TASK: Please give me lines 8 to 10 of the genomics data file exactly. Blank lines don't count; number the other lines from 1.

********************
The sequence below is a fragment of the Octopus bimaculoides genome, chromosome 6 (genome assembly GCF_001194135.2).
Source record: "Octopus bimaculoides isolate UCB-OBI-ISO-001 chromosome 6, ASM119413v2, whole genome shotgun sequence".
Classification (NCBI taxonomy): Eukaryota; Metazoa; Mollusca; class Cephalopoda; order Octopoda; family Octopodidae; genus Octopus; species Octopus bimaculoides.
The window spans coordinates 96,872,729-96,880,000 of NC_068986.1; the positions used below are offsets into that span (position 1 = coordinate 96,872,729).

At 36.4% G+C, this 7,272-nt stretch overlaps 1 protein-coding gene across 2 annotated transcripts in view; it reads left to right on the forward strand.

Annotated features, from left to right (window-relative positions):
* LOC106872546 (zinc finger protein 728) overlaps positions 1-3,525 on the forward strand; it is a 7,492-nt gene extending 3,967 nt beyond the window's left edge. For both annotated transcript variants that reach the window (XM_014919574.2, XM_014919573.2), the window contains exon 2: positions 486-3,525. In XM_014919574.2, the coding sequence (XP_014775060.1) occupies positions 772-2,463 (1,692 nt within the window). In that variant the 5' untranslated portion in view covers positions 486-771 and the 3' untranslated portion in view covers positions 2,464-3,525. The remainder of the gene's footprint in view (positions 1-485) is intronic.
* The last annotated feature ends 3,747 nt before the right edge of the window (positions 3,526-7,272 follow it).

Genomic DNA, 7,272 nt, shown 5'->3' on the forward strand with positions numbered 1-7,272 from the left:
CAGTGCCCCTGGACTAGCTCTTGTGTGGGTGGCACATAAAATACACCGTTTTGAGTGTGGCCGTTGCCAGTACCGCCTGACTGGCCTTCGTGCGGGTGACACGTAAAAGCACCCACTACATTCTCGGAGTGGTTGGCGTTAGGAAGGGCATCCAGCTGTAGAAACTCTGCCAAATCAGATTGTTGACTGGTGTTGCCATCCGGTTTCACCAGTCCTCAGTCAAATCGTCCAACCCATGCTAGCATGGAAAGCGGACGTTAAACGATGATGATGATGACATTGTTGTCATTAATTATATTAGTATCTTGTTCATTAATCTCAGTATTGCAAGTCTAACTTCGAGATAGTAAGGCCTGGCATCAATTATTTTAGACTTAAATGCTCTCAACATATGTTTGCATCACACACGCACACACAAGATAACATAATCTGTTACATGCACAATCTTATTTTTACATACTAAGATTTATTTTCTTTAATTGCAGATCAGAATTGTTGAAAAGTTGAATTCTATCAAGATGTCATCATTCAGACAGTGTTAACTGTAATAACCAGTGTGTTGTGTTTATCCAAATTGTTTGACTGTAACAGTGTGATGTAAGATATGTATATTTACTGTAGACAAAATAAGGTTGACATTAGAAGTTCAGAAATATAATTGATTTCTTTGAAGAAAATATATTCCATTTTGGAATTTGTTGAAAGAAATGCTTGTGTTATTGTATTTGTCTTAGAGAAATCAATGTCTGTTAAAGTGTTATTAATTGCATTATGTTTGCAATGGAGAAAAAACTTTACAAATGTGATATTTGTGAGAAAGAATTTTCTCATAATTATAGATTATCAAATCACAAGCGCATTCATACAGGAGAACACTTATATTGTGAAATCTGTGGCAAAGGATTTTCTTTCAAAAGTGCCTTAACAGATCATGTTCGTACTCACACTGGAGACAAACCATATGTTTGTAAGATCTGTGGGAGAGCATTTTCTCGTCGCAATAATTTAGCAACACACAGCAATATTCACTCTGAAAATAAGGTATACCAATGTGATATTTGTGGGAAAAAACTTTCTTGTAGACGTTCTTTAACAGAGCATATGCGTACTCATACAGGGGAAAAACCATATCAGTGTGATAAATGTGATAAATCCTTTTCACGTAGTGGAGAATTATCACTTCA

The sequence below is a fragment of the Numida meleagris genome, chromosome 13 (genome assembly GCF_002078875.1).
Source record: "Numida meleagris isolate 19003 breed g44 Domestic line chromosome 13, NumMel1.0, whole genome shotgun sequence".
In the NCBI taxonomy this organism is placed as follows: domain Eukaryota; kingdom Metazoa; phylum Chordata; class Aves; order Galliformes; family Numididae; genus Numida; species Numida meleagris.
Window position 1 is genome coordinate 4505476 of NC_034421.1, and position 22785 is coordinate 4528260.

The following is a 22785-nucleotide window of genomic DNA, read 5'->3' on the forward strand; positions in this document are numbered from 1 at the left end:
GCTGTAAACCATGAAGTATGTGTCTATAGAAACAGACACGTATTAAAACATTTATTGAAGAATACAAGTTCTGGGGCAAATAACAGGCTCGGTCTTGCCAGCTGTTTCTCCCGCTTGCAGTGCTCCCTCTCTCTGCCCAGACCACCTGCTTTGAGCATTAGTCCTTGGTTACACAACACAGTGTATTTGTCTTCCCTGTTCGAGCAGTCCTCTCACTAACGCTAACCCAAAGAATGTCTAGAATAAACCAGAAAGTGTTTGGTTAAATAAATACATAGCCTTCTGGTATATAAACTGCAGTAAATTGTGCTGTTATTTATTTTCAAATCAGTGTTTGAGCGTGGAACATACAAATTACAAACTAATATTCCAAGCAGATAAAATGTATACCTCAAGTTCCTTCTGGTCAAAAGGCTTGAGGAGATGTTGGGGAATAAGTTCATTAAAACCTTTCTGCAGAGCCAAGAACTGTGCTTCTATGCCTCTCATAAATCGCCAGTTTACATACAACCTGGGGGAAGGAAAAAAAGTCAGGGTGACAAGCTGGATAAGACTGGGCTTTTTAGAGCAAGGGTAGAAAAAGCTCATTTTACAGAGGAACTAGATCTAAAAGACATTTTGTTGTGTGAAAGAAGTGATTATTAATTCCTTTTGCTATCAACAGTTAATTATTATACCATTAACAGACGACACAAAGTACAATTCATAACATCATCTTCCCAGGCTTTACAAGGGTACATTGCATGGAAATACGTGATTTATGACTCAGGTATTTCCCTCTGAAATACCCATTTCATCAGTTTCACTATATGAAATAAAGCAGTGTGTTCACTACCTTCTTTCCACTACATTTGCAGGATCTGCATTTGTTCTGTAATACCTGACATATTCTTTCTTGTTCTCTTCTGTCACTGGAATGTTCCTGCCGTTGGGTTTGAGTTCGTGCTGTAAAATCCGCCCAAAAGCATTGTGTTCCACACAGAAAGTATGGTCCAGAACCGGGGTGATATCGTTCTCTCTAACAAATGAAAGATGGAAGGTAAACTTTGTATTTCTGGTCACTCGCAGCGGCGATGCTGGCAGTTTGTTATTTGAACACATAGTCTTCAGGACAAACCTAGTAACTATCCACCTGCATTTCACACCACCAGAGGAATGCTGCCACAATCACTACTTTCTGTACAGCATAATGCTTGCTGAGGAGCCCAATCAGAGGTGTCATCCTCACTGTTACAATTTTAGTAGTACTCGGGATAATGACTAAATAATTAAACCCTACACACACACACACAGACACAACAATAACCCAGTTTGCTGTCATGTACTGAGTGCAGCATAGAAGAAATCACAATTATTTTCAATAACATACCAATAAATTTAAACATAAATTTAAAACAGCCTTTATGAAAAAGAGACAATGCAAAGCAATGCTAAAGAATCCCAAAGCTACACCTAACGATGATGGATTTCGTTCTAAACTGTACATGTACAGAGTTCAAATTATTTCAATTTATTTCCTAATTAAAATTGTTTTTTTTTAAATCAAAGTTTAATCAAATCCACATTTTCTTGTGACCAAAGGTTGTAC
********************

* The last annotated feature ends 3,747 nt before the right edge of the window (positions 3,526-7,272 follow it).

Genomic DNA, 7,272 nt, shown 5'->3' on the forward strand with positions numbered 1-7,272 from the left:
CAGTGCCCCTGGACTAGCTCTTGTGTGGGTGGCACATAAAATACACCGTTTTGAGTGTGGCCGTTGCCAGTACCGCCTGACTGGCCTTCGTGCGGGTGACACGTAAAAGCACCCACTACATTCTCGGAGTGGTTGGCGTTAGGAAGGGCATCCAGCTGTAGAAACTCTGCCAAATCAGATTGTTGACTGGTGTTGCCATCCGGTTTCACCAGTCCTCAGTCAAATCGTCCAACCCATGCTAGCATGGAAAGCGGACGTTAAACGATGATGATGATGACATTGTTGTCATTAATTATATTAGTATCTTGTTCATTAATCTCAGTATTGCAAGTCTAACTTCGAGATAGTAAGGCCTGGCATCAATTATTTTAGACTTAAATGCTCTCAACATATGTTTGCATCACACACGCACACACAAGATAACATAATCTGTTACATGCACAATCTTATTTTTACATACTAAGATTTATTTTCTTTAATTGCAGATCAGAATTGTTGAAAAGTTGAATTCTATCAAGATGTCATCATTCAGACAGTGTTAACTGTAATAACCAGTGTGTTGTGTTTATCCAAATTGTTTGACTGTAACAGTGTGATGTAAGATATGTATATTTACTGTAGACAAAATAAGGTTGACATTAGAAGTTCAGAAATATAATTGATTTCTTTGAAGAAAATATATTCCATTTTGGAATTTGTTGAAAGAAATGCTTGTGTTATTGTATTTGTCTTAGAGAAATCAATGTCTGTTAAAGTGTTATTAATTGCATTATGTTTGCAATGGAGAAAAAACTTTACAAATGTGATATTTGTGAGAAAGAATTTTCTCATAATTATAGATTATCAAATCACAAGCGCATTCATACAGGAGAACACTTATATTGTGAAATCTGTGGCAAAGGATTTTCTTTCAAAAGTGCCTTAACAGATCATGTTCGTACTCACACTGGAGACAAACCATATGTTTGTAAGATCTGTGGGAGAGCATTTTCTCGTCGCAATAATTTAGCAACACACAGCAATATTCACTCTGAAAATAAGGTATACCAATGTGATATTTGTGGGAAAAAACTTTCTTGTAGACGTTCTTTAACAGAGCATATGCGTACTCATACAGGGGAAAAACCATATCAGTGTGATAAATGTGATAAATCCTTTTCACGTAGTGGAGAATTATCACTTCA